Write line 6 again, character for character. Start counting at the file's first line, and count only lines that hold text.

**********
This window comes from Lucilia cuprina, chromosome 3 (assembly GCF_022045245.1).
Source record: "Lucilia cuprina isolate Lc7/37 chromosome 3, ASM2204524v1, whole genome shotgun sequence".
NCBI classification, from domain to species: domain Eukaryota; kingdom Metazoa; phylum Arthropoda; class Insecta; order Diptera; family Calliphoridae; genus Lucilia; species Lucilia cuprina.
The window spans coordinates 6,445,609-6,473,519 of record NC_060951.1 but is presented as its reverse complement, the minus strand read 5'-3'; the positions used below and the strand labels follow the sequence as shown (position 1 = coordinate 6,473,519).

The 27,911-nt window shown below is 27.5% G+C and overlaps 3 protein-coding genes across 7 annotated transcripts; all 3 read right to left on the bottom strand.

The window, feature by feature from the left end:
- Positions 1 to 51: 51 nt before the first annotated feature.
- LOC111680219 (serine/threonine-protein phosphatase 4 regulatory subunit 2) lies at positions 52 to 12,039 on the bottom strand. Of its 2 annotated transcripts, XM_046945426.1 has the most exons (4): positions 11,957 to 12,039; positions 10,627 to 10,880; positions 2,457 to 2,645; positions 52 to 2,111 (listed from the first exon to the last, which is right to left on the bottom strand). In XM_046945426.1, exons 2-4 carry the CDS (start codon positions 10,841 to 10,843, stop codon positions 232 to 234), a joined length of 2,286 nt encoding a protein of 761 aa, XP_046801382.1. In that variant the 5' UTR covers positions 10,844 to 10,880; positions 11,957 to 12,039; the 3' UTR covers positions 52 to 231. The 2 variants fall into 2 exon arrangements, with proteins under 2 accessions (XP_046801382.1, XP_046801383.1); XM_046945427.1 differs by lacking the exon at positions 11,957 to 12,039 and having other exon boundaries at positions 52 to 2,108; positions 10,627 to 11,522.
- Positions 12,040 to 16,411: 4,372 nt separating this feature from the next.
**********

The window, feature by feature from the left end: